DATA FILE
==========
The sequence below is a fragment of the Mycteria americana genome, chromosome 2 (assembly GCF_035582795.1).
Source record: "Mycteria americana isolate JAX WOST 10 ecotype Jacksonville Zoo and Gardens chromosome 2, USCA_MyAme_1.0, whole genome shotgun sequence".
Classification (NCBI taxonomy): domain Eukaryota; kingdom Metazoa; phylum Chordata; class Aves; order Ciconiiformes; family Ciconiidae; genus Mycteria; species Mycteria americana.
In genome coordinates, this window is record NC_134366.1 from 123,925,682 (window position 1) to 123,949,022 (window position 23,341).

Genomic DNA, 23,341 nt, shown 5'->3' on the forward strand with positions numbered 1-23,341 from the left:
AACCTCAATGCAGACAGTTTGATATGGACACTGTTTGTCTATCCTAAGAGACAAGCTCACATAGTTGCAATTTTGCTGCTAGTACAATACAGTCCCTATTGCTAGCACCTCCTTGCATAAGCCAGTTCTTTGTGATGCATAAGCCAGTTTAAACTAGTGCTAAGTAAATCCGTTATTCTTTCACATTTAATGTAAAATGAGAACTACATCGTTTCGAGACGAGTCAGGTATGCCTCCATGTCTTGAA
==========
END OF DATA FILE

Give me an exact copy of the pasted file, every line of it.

The sequence below is a fragment of the Mycteria americana genome, chromosome 2 (assembly GCF_035582795.1).
Source record: "Mycteria americana isolate JAX WOST 10 ecotype Jacksonville Zoo and Gardens chromosome 2, USCA_MyAme_1.0, whole genome shotgun sequence".
Classification (NCBI taxonomy): domain Eukaryota; kingdom Metazoa; phylum Chordata; class Aves; order Ciconiiformes; family Ciconiidae; genus Mycteria; species Mycteria americana.
In genome coordinates, this window is record NC_134366.1 from 123,925,682 (window position 1) to 123,949,022 (window position 23,341).

Genomic DNA, 23,341 nt, shown 5'->3' on the forward strand with positions numbered 1-23,341 from the left:
AACCTCAATGCAGACAGTTTGATATGGACACTGTTTGTCTATCCTAAGAGACAAGCTCACATAGTTGCAATTTTGCTGCTAGTACAATACAGTCCCTATTGCTAGCACCTCCTTGCATAAGCCAGTTCTTTGTGATGCATAAGCCAGTTTAAACTAGTGCTAAGTAAATCCGTTATTCTTTCACATTTAATGTAAAATGAGAACTACATCGTTTCGAGACGAGTCAGGTATGCCTCCATGTCTTGAA